|GIANT-SIZE LITTLE MARVEL: AVX No. 1, August 2015|
Whilst “Marvel Comics” have printed several cataclysmic confrontations between Professor Xavier’s former students and the “Earth’s Mightiest Heroes” during their seventy-five year-old history, with the 2012 multi-issue “AvX” crossover event probably proving to be the most commercially successful, the two super-teams have never before battled one another simply to determine which can serve the best ‘street food’ to the likes of Toad and the Blob. Skottie Young’s narrative for Issue One of “Giant-Size Little Marvel: AvX” however, is based upon just such a humorous supposition and for almost the entirety of this twenty-page periodical wonderfully portrays all manner of toddler-like superheroes continually vying for the ‘gastric’ attention of Mortimer Toynbee and Frederick Dukes.
Such a less than serious tone of juvenile ‘one-upmanship’ really does create some delightful ‘laugh out loud’ moments within the Fairbury-born writer’s narrative, and only the most cold-hearted of this publication’s 66,401 readers wouldn’t have found either the miniscule Thor out-trumping Wolverine’s burger-based X-snack with his “finest Horgon ribs straight from Asgard”, or Daredevil blindly ordering “the diablo nachos” from no-one in particular, charmingly endearing sequences. Indeed, the Inkwell Award-winner’s storyline is chock full of similarly amusing moments and even goes so far as show Tony Stark ‘hitting upon’ Spider-Gwen only to be told in no uncertain terms to desist on account of ‘a kid with a moustache and goatee being creepy.’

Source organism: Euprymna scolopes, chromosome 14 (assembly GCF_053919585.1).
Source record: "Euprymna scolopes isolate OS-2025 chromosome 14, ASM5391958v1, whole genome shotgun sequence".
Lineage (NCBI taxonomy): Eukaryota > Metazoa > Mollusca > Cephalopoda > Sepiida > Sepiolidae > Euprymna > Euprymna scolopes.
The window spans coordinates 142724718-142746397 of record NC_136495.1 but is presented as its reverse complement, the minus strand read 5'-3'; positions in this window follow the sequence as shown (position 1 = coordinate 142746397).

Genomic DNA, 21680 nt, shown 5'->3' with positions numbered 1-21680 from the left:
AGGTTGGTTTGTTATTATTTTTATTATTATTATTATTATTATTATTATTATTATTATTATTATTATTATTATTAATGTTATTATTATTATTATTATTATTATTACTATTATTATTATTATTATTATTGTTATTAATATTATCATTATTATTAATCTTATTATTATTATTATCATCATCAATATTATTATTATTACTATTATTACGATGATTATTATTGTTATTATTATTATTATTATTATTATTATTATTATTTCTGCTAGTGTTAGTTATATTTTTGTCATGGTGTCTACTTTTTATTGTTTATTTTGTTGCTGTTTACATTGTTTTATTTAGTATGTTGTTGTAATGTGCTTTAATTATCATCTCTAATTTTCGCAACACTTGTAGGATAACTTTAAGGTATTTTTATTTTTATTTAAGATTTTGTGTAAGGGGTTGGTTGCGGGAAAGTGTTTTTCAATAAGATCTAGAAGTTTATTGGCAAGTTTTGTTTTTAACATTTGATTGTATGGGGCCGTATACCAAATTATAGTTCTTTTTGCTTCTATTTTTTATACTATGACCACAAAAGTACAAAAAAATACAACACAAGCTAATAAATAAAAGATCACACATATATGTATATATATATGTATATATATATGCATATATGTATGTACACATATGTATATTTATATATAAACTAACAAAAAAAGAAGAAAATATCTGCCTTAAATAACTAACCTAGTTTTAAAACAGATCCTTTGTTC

Unsurprisingly, these childish “food truck hopping” shenanigans soon escalate out of all proportion, particularly when a rather portly Hulk scoffs all of the X-babies food, and Storm is soon found focussing a highly localised rain storm to drench Iron Man’s technologically advanced “we have it all” meal van customers, whilst Magneto subsequently disassembles the playboy’s armour suit in order to reduce a seriously peeved-looking ‘billionaire’ down to his pink undies; “You think that’s funny? Let’s see if you’ll laugh at this. Thor. Hammer Time.”
Young’s pencilling throughout this ‘tongue-in-cheek’ adventure is absolutely’ spot on’ and genuinely makes every panel depicting the various infantile characters a real delight to the eye. In fact, the American illustrator’s breakdowns are arguably faultless, with his breath-taking double-splash of the “two biggest factions in the Marvel Universe” fighting as a result of a mischievous Stark deliberating melting Magick’s evil pony pal action figure with his “new hand-blasters” proving to be the comic book’s highlight.